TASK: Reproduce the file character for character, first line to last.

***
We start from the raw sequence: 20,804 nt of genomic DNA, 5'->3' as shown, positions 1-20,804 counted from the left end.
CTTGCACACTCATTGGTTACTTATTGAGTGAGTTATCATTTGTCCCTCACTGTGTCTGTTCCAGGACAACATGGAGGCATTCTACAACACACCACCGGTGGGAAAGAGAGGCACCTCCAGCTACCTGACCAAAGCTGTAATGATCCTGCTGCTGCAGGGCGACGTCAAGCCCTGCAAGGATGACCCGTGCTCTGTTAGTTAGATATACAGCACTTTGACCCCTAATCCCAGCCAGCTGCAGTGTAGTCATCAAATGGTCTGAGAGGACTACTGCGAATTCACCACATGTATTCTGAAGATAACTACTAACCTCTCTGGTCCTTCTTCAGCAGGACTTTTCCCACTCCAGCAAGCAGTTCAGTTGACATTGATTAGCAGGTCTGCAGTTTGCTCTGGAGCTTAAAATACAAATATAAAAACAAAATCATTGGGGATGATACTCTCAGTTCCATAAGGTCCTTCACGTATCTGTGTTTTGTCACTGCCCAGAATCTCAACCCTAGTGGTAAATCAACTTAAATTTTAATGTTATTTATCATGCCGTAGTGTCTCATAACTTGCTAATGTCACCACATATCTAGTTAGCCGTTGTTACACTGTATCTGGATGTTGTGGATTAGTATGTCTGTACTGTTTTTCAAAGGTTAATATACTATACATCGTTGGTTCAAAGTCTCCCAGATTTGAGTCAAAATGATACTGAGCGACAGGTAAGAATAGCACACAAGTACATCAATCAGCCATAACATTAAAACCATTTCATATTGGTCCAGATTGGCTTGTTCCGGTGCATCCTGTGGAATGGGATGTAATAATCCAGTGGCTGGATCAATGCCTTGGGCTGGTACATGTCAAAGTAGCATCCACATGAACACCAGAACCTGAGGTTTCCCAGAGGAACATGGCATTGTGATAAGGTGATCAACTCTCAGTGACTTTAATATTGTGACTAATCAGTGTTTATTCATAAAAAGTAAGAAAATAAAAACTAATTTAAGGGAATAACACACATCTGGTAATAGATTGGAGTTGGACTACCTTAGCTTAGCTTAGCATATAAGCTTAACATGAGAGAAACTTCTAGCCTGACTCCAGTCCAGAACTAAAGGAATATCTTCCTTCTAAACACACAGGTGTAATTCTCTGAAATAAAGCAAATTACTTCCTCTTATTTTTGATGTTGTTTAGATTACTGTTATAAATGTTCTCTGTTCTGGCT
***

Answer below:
We start from the raw sequence: 20,804 nt of genomic DNA, 5'->3' as shown, positions 1-20,804 counted from the left end.
CTTGCACACTCATTGGTTACTTATTGAGTGAGTTATCATTTGTCCCTCACTGTGTCTGTTCCAGGACAACATGGAGGCATTCTACAACACACCACCGGTGGGAAAGAGAGGCACCTCCAGCTACCTGACCAAAGCTGTAATGATCCTGCTGCTGCAGGGCGACGTCAAGCCCTGCAAGGATGACCCGTGCTCTGTTAGTTAGATATACAGCACTTTGACCCCTAATCCCAGCCAGCTGCAGTGTAGTCATCAAATGGTCTGAGAGGACTACTGCGAATTCACCACATGTATTCTGAAGATAACTACTAACCTCTCTGGTCCTTCTTCAGCAGGACTTTTCCCACTCCAGCAAGCAGTTCAGTTGACATTGATTAGCAGGTCTGCAGTTTGCTCTGGAGCTTAAAATACAAATATAAAAACAAAATCATTGGGGATGATACTCTCAGTTCCATAAGGTCCTTCACGTATCTGTGTTTTGTCACTGCCCAGAATCTCAACCCTAGTGGTAAATCAACTTAAATTTTAATGTTATTTATCATGCCGTAGTGTCTCATAACTTGCTAATGTCACCACATATCTAGTTAGCCGTTGTTACACTGTATCTGGATGTTGTGGATTAGTATGTCTGTACTGTTTTTCAAAGGTTAATATACTATACATCGTTGGTTCAAAGTCTCCCAGATTTGAGTCAAAATGATACTGAGCGACAGGTAAGAATAGCACACAAGTACATCAATCAGCCATAACATTAAAACCATTTCATATTGGTCCAGATTGGCTTGTTCCGGTGCATCCTGTGGAATGGGATGTAATAATCCAGTGGCTGGATCAATGCCTTGGGCTGGTACATGTCAAAGTAGCATCCACATGAACACCAGAACCTGAGGTTTCCCAGAGGAACATGGCATTGTGATAAGGTGATCAACTCTCAGTGACTTTAATATTGTGACTAATCAGTGTTTATTCATAAAAAGTAAGAAAATAAAAACTAATTTAAGGGAATAACACACATCTGGTAATAGATTGGAGTTGGACTACCTTAGCTTAGCTTAGCATATAAGCTTAACATGAGAGAAACTTCTAGCCTGACTCCAGTCCAGAACTAAAGGAATATCTTCCTTCTAAACACACAGGTGTAATTCTCTGAAATAAAGCAAATTACTTCCTCTTATTTTTGATGTTGTTTAGATTACTGTTATAAATGTTCTCTGTTCTGGCT